Simple Security Practices to Protect your App from the KRACK Exploit

Over the past few days news of the KRACK WiFi exploit has filtered out into mainstream media, and as a result it is now widely known that WiFi networks can be compromised using this exploit.

Keeping your app secure

Over the past few days news of the KRACK WiFi exploit has filtered out into mainstream media, and as a result it is now widely known that WiFi networks can be compromised using this exploit. 

Almost every operating system with WiFi support is susceptible to this attack, with Android 6.0 being especially vulnerable

However a few simple development practices will protect your application from this and future similar attacks.

What is KRACK?

While the actual paper which describes the attack is available, it’s not an easy read for most people. To explain it in simple terms KRACK uses an exploit discovered in the handshaking of the WPA2 Security protocol. This is a 4-way handshake that is used to create the key that will be used to encrypt traffic between your devices and the WiFi router you are connecting to. By resending this key to the client in a particular way the encrypted data can be decrypted or forged.

Who is vulnerable?

The exploit targets devices connecting to WiFi access points primarily and almost every client device is vulnerable.

Fixes are being released by manufacturers quickly to patch the problem but some people may not install the updates and its enevitable that some devices won’t get an update. For instance Apple has announced that the exploit is already patched in its current Beta releases. But its unlikely they will patch any device that doesn’t support iOS 11, so the iPhone 5 for instance. Microsoft has already released patches for Windows 7 or higher.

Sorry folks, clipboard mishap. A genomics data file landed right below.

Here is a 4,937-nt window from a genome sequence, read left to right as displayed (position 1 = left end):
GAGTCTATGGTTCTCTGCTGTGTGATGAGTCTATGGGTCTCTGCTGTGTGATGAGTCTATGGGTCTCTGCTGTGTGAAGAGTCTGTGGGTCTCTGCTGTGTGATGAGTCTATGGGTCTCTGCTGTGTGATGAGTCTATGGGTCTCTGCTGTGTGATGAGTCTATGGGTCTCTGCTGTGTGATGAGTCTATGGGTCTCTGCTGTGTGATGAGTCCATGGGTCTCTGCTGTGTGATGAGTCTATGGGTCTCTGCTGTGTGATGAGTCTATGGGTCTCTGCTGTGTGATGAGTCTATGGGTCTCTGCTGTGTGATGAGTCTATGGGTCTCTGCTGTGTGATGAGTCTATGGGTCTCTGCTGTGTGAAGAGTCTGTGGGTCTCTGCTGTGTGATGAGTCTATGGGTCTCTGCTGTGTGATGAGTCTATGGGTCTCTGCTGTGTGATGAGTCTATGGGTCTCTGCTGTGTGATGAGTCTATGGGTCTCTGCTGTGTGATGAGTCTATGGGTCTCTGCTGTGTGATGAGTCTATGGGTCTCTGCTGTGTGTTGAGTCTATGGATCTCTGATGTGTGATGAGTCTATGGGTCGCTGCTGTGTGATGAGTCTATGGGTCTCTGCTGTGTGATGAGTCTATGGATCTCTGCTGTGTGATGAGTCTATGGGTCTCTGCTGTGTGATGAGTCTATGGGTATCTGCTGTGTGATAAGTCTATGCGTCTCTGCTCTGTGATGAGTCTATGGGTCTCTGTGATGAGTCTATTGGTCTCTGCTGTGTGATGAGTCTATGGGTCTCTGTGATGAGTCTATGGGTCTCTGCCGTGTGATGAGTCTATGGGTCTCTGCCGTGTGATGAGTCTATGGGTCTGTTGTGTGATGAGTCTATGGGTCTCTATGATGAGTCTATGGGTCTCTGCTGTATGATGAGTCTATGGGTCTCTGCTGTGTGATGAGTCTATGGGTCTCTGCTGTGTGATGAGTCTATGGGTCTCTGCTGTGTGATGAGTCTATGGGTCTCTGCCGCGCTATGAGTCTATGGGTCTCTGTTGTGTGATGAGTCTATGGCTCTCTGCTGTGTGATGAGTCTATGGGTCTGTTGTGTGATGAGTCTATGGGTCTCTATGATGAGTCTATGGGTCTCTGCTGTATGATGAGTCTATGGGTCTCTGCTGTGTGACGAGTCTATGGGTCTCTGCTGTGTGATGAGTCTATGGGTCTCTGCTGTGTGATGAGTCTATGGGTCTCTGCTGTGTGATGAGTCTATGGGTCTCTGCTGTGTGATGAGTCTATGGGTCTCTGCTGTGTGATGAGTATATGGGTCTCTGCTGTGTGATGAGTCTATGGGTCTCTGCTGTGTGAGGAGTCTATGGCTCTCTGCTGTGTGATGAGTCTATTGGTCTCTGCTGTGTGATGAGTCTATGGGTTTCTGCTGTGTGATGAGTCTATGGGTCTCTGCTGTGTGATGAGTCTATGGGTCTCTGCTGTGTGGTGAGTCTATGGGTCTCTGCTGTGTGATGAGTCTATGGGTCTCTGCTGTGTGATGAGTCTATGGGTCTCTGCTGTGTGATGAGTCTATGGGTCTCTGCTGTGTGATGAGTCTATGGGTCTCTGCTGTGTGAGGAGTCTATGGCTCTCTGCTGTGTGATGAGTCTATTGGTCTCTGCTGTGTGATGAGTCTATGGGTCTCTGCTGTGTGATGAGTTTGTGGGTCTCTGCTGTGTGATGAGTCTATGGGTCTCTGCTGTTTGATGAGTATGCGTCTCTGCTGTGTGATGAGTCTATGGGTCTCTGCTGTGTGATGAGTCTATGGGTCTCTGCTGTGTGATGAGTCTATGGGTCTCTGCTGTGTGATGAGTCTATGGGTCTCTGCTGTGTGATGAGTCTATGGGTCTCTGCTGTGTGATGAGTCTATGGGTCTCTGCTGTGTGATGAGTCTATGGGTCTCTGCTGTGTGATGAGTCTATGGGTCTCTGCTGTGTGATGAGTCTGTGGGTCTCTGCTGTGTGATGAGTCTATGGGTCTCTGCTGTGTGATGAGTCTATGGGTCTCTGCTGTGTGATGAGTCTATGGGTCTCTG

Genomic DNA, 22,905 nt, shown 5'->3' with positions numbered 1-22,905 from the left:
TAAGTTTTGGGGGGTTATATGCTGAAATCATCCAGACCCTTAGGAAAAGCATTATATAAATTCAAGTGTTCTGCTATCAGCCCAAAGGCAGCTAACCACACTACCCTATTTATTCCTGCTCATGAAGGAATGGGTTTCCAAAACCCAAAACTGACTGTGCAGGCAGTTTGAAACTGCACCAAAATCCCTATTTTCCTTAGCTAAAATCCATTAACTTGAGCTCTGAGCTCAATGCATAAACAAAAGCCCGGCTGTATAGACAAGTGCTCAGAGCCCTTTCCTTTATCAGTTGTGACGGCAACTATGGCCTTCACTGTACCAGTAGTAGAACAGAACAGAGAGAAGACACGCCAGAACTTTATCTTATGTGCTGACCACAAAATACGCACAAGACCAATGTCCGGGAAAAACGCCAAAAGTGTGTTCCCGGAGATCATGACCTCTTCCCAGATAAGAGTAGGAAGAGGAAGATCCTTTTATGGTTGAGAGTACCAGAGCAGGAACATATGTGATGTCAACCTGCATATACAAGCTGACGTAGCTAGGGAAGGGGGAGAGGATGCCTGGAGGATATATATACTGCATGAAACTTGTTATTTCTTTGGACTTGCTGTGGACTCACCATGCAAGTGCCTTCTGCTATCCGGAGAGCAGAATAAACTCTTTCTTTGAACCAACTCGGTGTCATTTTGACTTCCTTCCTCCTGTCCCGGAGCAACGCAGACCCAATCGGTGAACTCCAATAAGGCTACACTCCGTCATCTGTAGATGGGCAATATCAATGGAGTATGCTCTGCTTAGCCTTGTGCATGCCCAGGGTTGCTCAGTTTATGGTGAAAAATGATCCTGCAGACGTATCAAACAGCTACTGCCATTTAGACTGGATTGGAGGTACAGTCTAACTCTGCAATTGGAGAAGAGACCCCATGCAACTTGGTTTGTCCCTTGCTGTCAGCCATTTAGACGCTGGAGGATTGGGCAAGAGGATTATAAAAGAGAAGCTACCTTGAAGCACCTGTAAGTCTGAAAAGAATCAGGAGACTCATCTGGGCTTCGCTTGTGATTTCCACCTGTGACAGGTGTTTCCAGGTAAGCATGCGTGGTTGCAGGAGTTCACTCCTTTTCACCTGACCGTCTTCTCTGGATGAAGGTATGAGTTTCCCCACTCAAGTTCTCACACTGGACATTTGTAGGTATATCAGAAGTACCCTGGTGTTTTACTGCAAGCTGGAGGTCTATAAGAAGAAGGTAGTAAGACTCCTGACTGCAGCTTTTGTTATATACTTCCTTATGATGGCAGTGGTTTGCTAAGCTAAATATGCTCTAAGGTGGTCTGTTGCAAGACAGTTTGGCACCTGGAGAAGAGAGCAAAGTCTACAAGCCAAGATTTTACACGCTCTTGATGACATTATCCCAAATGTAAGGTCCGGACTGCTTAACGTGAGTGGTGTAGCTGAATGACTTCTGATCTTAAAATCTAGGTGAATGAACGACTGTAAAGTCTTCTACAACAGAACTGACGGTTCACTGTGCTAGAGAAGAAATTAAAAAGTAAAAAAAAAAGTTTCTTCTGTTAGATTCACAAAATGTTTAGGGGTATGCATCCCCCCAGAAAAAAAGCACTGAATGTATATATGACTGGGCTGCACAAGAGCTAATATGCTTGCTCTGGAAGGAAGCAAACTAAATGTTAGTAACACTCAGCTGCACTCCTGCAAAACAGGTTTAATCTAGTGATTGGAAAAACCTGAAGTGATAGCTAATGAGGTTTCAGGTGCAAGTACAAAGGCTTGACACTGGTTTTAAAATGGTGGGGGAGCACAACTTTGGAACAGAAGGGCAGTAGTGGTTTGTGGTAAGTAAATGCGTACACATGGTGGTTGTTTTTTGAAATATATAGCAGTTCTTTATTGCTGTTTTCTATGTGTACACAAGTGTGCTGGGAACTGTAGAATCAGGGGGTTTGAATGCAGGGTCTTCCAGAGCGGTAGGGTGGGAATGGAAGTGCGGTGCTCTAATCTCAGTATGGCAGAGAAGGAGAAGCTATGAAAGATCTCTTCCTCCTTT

Android users will be relying on the manufacturer of their device to provide support, which could take several months.

How does this affect app development?

At Marino Software we assume our apps will operate on insecure networks, and that they will be attacked, therefore we are big advocates of following the OWASP Mobile Security Project recommendations. We have used the project to develop our mobile application secure development lifecycle (SDLC).

There are two items within our SDLC guidelines that would secure your app against KRACK.

Firstly, your app development testing should ensure that connections are only made to TLS or HTTPS services that have been correctly configured. This is trivial to enforce and you can easily test your server side configuration with free online tools, such as the SSL Server Test from Qualys.

Secondly, you should always implement certificate pinning in your app . While this is a little more complicated your app development team should be able to follow the many guides available.

While not a guideline as such, your SDLC should also include details on how to test for these items. The OWASP Mobile Security Testing Guide includes details on how to do exactly that.


There is no doubt the KRACK exploit should be taken seriously, but these simple app development practices help ensure your application will not be affected. This increases the confidence your audience has in your services and will keep them with you in future.

Users on older operating systems may never receive a fix but you can still protect them. By updating your app to only use secure connections and implementing certificate pinning they can continue to use the app as they normally would. 

Marino Software are happy to help develop and test your applications to ensure they can deal with these exploits. Email us at or check out our contact page if you would like to talk about your secure app development requirements.

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